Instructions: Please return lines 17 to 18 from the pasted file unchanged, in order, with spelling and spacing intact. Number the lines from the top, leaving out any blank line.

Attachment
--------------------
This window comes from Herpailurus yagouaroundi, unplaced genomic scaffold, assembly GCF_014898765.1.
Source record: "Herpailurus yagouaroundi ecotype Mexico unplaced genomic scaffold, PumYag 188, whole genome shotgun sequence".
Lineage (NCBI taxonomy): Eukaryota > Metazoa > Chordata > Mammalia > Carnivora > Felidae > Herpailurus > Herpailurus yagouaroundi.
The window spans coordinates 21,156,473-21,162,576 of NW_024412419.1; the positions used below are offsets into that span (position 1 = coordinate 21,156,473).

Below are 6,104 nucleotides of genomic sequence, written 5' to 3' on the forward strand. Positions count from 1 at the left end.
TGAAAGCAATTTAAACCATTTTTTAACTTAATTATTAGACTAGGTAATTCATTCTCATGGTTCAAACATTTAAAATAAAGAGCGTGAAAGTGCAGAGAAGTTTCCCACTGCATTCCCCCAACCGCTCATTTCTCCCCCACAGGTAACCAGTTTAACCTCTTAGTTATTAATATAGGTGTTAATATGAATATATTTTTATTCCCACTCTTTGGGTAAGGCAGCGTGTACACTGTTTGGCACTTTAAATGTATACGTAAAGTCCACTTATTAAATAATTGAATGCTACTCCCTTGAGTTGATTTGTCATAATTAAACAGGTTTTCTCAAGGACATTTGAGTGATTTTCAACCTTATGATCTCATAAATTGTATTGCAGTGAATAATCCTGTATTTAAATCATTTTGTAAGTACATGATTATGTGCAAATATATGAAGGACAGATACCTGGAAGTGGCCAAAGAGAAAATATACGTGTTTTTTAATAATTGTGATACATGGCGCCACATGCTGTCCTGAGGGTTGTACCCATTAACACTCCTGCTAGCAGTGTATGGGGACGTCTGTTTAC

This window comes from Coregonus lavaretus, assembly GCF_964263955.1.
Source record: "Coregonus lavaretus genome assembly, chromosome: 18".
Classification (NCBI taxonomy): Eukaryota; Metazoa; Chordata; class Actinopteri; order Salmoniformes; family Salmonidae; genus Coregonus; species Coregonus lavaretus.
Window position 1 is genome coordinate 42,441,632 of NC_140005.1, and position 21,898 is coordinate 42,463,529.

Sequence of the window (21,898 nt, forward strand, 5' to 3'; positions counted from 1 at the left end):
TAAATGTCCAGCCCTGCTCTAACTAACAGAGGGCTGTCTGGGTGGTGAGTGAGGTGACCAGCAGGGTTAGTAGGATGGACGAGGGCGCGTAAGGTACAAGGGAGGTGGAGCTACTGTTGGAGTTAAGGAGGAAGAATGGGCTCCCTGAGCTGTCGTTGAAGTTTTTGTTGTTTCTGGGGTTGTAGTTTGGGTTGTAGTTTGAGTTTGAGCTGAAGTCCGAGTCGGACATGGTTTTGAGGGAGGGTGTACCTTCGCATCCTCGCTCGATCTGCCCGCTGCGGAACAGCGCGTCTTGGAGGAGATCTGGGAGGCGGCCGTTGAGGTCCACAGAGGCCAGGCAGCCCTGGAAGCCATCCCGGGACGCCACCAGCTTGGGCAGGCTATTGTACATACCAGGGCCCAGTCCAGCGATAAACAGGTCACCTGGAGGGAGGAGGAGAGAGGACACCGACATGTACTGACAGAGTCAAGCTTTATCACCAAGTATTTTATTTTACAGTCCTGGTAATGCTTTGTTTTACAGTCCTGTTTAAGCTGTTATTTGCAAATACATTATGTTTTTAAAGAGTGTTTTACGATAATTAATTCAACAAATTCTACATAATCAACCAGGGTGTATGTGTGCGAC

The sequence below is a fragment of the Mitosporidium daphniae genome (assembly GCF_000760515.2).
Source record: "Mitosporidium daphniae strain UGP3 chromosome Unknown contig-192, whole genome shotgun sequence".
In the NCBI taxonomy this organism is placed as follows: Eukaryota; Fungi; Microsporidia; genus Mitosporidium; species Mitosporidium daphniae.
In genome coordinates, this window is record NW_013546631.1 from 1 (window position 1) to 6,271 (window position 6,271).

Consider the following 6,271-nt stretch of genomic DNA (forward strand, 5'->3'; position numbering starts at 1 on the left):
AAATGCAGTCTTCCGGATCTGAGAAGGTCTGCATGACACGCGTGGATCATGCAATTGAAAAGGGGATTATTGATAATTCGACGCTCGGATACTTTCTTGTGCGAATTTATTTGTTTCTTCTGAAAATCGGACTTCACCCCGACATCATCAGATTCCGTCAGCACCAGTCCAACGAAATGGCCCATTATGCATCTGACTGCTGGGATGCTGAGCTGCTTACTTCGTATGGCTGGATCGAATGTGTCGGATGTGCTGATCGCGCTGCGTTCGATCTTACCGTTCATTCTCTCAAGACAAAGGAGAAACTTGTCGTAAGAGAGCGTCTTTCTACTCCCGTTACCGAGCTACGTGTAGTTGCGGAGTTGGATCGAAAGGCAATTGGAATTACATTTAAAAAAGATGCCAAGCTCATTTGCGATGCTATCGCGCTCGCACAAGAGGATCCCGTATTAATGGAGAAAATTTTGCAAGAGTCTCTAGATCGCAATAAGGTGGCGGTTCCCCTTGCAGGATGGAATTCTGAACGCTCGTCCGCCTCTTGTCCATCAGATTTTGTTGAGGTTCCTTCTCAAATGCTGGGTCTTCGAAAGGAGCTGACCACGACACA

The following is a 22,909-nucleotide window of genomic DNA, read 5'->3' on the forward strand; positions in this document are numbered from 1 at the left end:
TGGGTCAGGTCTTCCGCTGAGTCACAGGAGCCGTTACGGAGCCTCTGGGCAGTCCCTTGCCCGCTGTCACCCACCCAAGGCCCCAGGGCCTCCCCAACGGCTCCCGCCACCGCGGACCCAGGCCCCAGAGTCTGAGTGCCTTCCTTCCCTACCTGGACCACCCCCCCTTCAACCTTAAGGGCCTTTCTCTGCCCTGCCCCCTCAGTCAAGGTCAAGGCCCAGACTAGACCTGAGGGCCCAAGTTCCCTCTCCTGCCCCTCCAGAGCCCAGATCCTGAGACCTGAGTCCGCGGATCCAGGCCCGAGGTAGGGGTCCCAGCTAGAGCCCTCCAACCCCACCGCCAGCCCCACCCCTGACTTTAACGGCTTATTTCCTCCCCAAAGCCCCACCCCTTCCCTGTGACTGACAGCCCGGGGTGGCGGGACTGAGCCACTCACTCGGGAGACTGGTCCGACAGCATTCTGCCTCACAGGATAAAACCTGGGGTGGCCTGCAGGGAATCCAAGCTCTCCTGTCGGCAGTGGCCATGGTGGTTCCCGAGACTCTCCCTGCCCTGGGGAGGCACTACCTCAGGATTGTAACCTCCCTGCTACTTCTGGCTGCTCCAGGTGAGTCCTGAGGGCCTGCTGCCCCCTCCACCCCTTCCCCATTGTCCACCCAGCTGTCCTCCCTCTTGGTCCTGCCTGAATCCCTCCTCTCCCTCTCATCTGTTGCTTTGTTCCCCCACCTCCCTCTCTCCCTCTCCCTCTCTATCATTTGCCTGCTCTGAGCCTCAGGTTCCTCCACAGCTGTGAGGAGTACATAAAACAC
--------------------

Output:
Consider the following 6,271-nt stretch of genomic DNA (forward strand, 5'->3'; position numbering starts at 1 on the left):
AAATGCAGTCTTCCGGATCTGAGAAGGTCTGCATGACACGCGTGGATCATGCAATTGAAAAGGGGATTATTGATAATTCGACGCTCGGATACTTTCTTGTGCGAATTTATTTGTTTCTTCTGAAAATCGGACTTCACCCCGACATCATCAGATTCCGTCAGCACCAGTCCAACGAAATGGCCCATTATGCATCTGACTGCTGGGATGCTGAGCTGCTTACTTCGTATGGCTGGATCGAATGTGTCGGATGTGCTGATCGCGCTGCGTTCGATCTTACCGTTCATTCTCTCAAGACAAAGGAGAAACTTGTCGTAAGAGAGCGTCTTTCTACTCCCGTTACCGAGCTACGTGTAGTTGCGGAGTTGGATCGAAAGGCAATTGGAATTACATTTAAAAAAGATGCCAAGCTCATTTGCGATGCTATCGCGCTCGCACAAGAGGATCCCGTATTAATGGAGAAAATTTTGCAAGAGTCTCTAGATCGCAATAAGGTGGCGGTTCCCCTTGCAGGATGGAATTCTGAACGCTCGTCCGCCTCTTGTCCATCAGATTTTGTTGAGGTTCCTTCTCAAATGCTGGGTCTTCGAAAGGAGCTGACCACGACACA